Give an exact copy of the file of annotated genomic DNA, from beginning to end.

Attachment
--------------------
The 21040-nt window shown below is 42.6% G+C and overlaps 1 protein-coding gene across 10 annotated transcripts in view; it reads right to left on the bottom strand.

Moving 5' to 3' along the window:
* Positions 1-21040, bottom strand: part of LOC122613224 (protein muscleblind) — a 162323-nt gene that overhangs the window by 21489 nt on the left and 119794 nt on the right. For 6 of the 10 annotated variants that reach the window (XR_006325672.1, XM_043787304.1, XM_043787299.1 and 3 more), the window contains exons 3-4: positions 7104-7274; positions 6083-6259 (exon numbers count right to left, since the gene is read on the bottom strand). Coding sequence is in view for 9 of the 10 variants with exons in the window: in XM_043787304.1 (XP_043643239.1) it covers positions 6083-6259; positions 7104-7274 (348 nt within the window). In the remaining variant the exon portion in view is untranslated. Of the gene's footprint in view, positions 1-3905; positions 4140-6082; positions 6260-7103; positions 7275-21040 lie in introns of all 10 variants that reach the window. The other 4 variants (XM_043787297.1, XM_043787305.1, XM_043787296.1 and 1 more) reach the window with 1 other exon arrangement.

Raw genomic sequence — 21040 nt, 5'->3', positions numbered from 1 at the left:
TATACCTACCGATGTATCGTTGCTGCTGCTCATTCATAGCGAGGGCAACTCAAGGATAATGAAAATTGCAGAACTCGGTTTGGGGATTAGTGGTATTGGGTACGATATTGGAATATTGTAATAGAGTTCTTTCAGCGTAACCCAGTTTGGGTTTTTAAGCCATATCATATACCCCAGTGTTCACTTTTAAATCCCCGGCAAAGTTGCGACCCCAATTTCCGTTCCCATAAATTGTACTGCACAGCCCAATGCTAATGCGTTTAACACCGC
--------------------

The 21040-nt window shown below is 42.6% G+C and overlaps 1 protein-coding gene across 10 annotated transcripts in view; it reads right to left on the bottom strand.

Moving 5' to 3' along the window:
* Positions 1-21040, bottom strand: part of LOC122613224 (protein muscleblind) — a 162323-nt gene that overhangs the window by 21489 nt on the left and 119794 nt on the right. For 6 of the 10 annotated variants that reach the window (XR_006325672.1, XM_043787304.1, XM_043787299.1 and 3 more), the window contains exons 3-4: positions 7104-7274; positions 6083-6259 (exon numbers count right to left, since the gene is read on the bottom strand). Coding sequence is in view for 9 of the 10 variants with exons in the window: in XM_043787304.1 (XP_043643239.1) it covers positions 6083-6259; positions 7104-7274 (348 nt within the window). In the remaining variant the exon portion in view is untranslated. Of the gene's footprint in view, positions 1-3905; positions 4140-6082; positions 6260-7103; positions 7275-21040 lie in introns of all 10 variants that reach the window. The other 4 variants (XM_043787297.1, XM_043787305.1, XM_043787296.1 and 1 more) reach the window with 1 other exon arrangement.

Raw genomic sequence — 21040 nt, 5'->3', positions numbered from 1 at the left:
TATACCTACCGATGTATCGTTGCTGCTGCTCATTCATAGCGAGGGCAACTCAAGGATAATGAAAATTGCAGAACTCGGTTTGGGGATTAGTGGTATTGGGTACGATATTGGAATATTGTAATAGAGTTCTTTCAGCGTAACCCAGTTTGGGTTTTTAAGCCATATCATATACCCCAGTGTTCACTTTTAAATCCCCGGCAAAGTTGCGACCCCAATTTCCGTTCCCATAAATTGTACTGCACAGCCCAATGCTAATGCGTTTAACACCGC